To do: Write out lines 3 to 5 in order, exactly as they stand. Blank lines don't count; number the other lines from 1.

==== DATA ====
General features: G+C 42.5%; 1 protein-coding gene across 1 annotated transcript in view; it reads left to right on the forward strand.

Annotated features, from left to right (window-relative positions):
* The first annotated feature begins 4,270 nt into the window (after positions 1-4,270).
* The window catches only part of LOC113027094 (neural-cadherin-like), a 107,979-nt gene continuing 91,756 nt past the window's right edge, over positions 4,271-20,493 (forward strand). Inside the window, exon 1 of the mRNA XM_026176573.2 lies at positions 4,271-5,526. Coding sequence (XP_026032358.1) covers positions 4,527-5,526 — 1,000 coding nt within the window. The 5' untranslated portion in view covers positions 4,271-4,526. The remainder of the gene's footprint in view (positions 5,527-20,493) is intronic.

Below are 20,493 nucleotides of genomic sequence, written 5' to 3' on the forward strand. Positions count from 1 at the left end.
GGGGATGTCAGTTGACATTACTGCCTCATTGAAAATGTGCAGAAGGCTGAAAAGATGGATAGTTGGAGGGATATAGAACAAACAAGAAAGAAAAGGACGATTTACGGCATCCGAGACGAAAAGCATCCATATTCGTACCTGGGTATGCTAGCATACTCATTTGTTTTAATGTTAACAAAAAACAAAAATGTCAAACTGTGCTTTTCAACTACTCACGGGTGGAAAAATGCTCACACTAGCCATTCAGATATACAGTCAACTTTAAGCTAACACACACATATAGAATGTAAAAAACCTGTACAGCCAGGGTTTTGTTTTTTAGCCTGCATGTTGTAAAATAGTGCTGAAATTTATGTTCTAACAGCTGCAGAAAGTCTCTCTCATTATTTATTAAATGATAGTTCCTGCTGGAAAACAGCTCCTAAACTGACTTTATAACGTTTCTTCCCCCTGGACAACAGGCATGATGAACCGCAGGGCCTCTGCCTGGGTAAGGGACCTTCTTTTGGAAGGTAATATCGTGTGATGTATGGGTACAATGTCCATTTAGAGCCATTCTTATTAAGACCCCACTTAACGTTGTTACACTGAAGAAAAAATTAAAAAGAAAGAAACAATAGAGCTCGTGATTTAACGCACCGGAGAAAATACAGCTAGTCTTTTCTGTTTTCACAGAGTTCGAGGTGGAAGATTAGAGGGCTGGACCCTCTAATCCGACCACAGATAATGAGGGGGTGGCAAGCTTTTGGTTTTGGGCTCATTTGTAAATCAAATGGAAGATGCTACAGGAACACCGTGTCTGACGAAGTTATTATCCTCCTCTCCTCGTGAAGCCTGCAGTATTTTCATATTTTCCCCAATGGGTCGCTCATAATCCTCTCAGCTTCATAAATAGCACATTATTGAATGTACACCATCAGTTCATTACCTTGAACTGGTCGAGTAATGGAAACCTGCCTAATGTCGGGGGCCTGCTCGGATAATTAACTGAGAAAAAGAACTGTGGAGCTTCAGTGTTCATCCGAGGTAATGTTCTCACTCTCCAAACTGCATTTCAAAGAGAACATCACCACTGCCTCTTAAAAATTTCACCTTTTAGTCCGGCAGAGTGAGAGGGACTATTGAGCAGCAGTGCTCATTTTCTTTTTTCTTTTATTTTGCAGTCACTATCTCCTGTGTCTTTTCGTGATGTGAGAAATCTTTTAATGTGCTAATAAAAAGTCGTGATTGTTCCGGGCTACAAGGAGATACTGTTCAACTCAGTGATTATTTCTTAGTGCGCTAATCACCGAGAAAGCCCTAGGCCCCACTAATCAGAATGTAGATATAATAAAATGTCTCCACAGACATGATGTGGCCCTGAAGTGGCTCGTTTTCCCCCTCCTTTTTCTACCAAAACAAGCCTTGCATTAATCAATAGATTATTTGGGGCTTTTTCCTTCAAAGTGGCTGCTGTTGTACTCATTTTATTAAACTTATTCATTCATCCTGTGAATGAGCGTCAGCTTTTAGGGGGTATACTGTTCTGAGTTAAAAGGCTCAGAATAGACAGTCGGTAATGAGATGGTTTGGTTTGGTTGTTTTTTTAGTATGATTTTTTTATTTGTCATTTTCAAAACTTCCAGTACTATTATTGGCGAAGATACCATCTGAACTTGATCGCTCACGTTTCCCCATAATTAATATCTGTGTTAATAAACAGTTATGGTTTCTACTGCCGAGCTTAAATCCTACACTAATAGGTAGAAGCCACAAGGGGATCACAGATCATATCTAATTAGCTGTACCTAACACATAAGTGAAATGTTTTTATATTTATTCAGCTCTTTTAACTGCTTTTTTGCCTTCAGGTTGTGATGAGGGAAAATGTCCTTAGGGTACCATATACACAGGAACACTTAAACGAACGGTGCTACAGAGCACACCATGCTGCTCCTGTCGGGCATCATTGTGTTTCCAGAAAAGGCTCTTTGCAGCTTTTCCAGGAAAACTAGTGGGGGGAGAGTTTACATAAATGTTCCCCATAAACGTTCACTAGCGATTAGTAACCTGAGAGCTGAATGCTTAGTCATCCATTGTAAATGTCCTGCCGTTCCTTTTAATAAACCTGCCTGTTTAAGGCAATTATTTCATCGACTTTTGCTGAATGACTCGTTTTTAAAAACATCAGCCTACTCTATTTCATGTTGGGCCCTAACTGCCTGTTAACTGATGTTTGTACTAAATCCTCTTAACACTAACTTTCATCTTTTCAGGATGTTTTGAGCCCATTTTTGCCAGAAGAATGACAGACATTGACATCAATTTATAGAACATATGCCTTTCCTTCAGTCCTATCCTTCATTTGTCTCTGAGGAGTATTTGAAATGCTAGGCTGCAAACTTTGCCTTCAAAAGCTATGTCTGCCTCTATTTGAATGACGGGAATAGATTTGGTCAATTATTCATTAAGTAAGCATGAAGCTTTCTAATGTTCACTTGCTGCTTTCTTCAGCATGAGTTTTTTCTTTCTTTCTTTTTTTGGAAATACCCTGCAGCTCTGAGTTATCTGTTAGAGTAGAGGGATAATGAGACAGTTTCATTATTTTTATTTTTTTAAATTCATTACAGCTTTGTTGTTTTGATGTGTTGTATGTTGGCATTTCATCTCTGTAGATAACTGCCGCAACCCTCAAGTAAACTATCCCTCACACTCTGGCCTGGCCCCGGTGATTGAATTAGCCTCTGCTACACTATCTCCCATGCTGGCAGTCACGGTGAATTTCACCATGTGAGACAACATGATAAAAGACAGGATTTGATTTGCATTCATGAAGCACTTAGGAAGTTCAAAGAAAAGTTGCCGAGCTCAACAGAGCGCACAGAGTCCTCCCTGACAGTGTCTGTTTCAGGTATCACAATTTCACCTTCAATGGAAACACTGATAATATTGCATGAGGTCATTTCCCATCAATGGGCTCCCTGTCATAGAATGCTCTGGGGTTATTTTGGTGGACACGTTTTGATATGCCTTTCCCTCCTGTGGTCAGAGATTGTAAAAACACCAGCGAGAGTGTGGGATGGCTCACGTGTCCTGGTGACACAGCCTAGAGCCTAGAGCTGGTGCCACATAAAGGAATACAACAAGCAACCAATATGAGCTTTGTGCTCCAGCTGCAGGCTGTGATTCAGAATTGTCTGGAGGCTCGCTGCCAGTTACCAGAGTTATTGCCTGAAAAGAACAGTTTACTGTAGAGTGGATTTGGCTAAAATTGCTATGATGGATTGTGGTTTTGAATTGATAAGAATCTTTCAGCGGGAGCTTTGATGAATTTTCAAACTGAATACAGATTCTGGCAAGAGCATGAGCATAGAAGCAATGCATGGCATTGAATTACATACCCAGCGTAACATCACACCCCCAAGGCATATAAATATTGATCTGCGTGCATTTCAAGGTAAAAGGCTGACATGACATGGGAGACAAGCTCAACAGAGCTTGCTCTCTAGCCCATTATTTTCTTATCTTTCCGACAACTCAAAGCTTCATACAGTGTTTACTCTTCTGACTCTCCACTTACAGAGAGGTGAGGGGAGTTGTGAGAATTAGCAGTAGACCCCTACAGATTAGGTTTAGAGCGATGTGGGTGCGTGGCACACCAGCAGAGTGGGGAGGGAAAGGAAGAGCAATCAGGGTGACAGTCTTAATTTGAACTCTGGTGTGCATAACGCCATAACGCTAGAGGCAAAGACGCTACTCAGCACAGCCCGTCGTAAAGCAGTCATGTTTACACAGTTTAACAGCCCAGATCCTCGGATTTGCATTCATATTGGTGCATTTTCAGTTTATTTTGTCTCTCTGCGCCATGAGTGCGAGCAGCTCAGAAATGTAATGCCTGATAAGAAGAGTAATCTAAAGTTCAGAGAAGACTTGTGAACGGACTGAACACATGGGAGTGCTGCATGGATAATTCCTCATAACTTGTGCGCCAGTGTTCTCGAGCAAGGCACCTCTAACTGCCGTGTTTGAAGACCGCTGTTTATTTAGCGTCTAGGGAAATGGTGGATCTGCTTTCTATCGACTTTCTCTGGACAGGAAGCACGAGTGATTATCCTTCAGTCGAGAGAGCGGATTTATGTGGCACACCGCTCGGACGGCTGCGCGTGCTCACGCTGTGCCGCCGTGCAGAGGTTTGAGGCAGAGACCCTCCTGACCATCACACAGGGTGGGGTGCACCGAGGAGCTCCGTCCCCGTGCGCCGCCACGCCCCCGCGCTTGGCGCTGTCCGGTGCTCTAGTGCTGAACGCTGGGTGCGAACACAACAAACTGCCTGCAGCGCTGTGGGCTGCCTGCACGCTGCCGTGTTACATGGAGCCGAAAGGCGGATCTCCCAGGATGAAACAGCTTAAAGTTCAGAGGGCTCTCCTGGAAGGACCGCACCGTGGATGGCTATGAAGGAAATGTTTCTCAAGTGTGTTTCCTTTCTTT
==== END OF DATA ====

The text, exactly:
* The first annotated feature begins 4,270 nt into the window (after positions 1-4,270).
* The window catches only part of LOC113027094 (neural-cadherin-like), a 107,979-nt gene continuing 91,756 nt past the window's right edge, over positions 4,271-20,493 (forward strand). Inside the window, exon 1 of the mRNA XM_026176573.2 lies at positions 4,271-5,526. Coding sequence (XP_026032358.1) covers positions 4,527-5,526 — 1,000 coding nt within the window. The 5' untranslated portion in view covers positions 4,271-4,526. The remainder of the gene's footprint in view (positions 5,527-20,493) is intronic.

Below are 20,493 nucleotides of genomic sequence, written 5' to 3' on the forward strand. Positions count from 1 at the left end.